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 Tamara Beryl Latham - The Poet

The Holocaust




The Holocaust
By Tamara Beryl Latham, © 2014

Skeletal frames,
whose beaten hearts
once bore
the heft of Hitler's war.

Who knelt in mass
(in silence quaked)
with stifled groans
beneath the veil of death.

Through reddened
tear-stained eyes
they prayed in vain,
for meager crumbs of hardened
moldy bread.

While Krystallnacht fueled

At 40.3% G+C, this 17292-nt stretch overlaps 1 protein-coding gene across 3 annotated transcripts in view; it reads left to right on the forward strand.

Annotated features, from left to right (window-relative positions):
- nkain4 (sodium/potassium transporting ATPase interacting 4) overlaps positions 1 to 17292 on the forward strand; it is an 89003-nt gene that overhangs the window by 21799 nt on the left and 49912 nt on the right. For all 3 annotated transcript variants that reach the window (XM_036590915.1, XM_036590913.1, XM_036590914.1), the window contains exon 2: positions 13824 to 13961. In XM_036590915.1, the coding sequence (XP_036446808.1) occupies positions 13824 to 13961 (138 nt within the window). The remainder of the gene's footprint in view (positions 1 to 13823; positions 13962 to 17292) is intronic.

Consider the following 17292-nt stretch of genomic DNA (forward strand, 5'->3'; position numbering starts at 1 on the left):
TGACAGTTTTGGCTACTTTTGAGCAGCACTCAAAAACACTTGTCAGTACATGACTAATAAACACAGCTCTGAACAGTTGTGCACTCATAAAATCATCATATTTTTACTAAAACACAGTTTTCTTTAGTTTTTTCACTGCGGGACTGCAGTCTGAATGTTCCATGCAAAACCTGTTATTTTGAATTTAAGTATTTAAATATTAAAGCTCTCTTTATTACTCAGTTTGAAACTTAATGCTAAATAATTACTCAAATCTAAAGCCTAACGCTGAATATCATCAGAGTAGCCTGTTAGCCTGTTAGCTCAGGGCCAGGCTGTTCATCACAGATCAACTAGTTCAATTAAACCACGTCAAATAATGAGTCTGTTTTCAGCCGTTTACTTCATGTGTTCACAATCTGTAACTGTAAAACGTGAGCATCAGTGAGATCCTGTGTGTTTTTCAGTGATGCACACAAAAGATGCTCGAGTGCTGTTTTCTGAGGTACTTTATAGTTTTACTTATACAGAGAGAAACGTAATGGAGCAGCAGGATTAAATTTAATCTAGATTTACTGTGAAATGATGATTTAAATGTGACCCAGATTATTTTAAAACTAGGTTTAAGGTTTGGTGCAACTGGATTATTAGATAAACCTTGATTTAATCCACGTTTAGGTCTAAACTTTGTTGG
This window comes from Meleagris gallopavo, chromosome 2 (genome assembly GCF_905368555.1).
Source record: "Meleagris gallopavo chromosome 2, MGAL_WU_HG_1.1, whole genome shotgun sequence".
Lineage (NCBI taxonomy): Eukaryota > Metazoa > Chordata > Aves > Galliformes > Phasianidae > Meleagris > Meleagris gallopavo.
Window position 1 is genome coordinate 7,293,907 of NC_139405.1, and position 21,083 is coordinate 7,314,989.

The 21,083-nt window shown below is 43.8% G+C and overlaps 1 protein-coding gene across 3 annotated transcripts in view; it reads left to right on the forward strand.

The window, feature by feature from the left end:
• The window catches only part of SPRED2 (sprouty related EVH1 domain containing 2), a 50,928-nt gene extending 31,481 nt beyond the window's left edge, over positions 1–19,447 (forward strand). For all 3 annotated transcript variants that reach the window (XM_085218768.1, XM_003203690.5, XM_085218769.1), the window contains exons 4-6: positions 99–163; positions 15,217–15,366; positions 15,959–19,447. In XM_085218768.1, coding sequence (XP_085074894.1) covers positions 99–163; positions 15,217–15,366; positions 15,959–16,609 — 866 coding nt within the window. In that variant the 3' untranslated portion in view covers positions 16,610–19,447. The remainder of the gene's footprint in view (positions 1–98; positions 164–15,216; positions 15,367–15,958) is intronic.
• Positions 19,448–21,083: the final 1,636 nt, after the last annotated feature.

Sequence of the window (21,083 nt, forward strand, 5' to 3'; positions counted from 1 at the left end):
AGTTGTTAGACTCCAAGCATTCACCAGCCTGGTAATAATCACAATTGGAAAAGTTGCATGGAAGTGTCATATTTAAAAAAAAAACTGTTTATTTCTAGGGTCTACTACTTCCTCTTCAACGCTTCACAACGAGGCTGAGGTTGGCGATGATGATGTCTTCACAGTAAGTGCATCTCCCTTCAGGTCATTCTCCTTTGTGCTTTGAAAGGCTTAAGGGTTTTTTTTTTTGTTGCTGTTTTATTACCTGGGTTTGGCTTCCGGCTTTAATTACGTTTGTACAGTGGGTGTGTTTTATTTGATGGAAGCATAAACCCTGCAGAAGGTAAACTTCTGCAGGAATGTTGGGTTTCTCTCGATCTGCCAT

raging fires
that burned old memories
and future dreams.

Death trains droned,
(broken bones were stacked)
as clinking of the gold
removed from teeth,
shattered the serenity of night.

Yet, through the horror
of sacrificial lambs,
an image loomed
within a vapor cloud:
Rachel, weeping drops of blood,
“My children are no more.”

And what remained,
were piles of sable ash
(unmarked by granite stones)
that filled the earthen pits.

Yet, I still weep,
for what was flesh
reduced to bone and cinder,

for those with silent tongues
who turned away.

If tears were oceans,
mine have formed them all.




















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